Marketers over-reacting to new spam law

Any merchant who has a long-standing commercial relationship with a customer and has been sending them emails for years need not worry, says head of marketing association

Lawyers and other legal advisers are causing needless concern among marketers that they could be prosecuted if they fail to get explicit consent for promotional email, says Keith Norris, head of the New Zealand Marketing Association.

Norris says advisers have embarked on a “feeding frenzy” around the Unsolicited Electronic Communications Act, known as the anti-spam legislation.

“In the last two days, I have received 27 emails from people I have regular dealings with, asking me to confirm that I want to continue getting email from them,” he said last Tuesday, a day before the Act came into force.

This is unnecessary, Norris says. Any merchant who has a long-standing commercial relationship with a customer and has been sending them emails without complaint for years need not worry, he says.

Such a customer has, in the wording of the Act, “inferred” their consent and the merchant need do nothing to verify permission.

The law also says customers may be “deemed” to have consented to receive promotional emails if “an electronic address has been conspicuously published by [them] in a business or official capacity” and that publication is not accompanied by a statement that they do not want promotional email.

Norris stresses that his comments do not apply to anyone who has ignored requests from a customer to remove them from an email marketing list.

“Anyone who does that deserves the full weight of the law,” he says.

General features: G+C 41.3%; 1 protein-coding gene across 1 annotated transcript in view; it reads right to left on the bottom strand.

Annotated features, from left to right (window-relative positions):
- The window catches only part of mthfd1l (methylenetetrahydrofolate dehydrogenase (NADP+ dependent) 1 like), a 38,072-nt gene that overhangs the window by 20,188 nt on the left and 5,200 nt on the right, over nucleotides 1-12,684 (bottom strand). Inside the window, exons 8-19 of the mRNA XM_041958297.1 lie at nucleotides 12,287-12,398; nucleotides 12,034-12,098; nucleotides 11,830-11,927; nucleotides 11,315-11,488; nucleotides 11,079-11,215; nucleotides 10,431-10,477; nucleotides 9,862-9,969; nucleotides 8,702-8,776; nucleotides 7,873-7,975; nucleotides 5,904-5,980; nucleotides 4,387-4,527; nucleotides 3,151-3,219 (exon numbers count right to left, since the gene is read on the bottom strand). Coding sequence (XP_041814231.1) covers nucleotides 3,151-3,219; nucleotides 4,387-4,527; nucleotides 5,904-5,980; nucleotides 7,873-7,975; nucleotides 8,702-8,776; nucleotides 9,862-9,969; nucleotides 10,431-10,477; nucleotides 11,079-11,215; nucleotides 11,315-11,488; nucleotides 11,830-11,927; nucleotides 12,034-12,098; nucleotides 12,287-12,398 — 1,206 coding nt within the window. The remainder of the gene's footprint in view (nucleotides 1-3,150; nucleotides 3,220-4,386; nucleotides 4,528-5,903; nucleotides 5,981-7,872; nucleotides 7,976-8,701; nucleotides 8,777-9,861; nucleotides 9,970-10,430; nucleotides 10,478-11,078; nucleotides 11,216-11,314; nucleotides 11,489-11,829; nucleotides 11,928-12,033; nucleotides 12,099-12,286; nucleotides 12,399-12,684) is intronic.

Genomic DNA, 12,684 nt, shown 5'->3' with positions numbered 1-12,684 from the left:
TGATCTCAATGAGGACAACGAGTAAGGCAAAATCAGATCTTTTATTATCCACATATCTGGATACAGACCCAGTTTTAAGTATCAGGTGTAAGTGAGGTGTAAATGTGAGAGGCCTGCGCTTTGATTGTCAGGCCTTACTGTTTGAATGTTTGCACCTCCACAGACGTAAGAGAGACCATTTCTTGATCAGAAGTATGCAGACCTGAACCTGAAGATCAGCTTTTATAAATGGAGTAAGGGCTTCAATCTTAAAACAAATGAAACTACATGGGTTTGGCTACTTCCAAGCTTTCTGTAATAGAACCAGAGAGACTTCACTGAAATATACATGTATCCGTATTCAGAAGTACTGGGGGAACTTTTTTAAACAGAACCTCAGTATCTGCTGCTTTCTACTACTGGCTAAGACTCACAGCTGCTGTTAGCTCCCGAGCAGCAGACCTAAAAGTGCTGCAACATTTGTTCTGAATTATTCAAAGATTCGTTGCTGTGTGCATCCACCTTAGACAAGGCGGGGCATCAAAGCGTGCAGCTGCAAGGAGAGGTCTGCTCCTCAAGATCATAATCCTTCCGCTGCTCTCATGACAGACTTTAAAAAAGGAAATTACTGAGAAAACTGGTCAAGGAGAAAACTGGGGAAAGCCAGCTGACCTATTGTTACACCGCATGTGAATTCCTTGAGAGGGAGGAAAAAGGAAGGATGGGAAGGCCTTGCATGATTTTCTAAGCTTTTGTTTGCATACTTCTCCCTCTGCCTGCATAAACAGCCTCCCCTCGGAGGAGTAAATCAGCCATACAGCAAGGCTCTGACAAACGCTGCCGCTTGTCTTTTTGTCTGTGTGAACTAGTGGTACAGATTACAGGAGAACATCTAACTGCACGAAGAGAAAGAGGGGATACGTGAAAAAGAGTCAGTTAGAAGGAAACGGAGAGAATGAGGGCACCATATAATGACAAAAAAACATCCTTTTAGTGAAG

“I’m talking about people who behave professionally.”

Members of the Marketing Association should already be observing its code of practice, which has been in place for the past eight years, he says. This code, in essence, parallels the law, advising that emails should only be sent with consent or in the case of an established relationship, and requiring that unsubscribe requests be honoured.

Asking for confirmation unnecessarily may be counterproductive to the merchant’s business, says Norris, as they risk suffering from customer “inertia”. Customers who are perfectly willing to allow the relationship to continue may simply forget to send the confirmatory email.

The merchant may then, under their own policy, have to remove that customer from their database.

Marketing databases may experience severe and needless shrinkage as a result, he says.

Already, large firms such as Air New Zealand and power companies are reporting a disappointing response to requests to confirm, despite inducements such as prize draws.

Any merchant who plays safe and allows such shrinkage in their customer database will have to rebuild it by non-electronic means such as paper advertising and paper-based promotional mail, Norris says.

“I must emphasise that despite what some people might think, I consider [the new Act] to be a good law,” he adds.

InternetNZ executive director Keith Davidson also thinks there has been some overreaction to the Act in terms of sending explicit requests to opt-in.

“We’re all trying to make this an educational exercise in the initial stages,” he says.

“No-one need be frightened that they’re going to be landed with a half-million dollar fine immediately.”

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Tags emailspamanti-spam act

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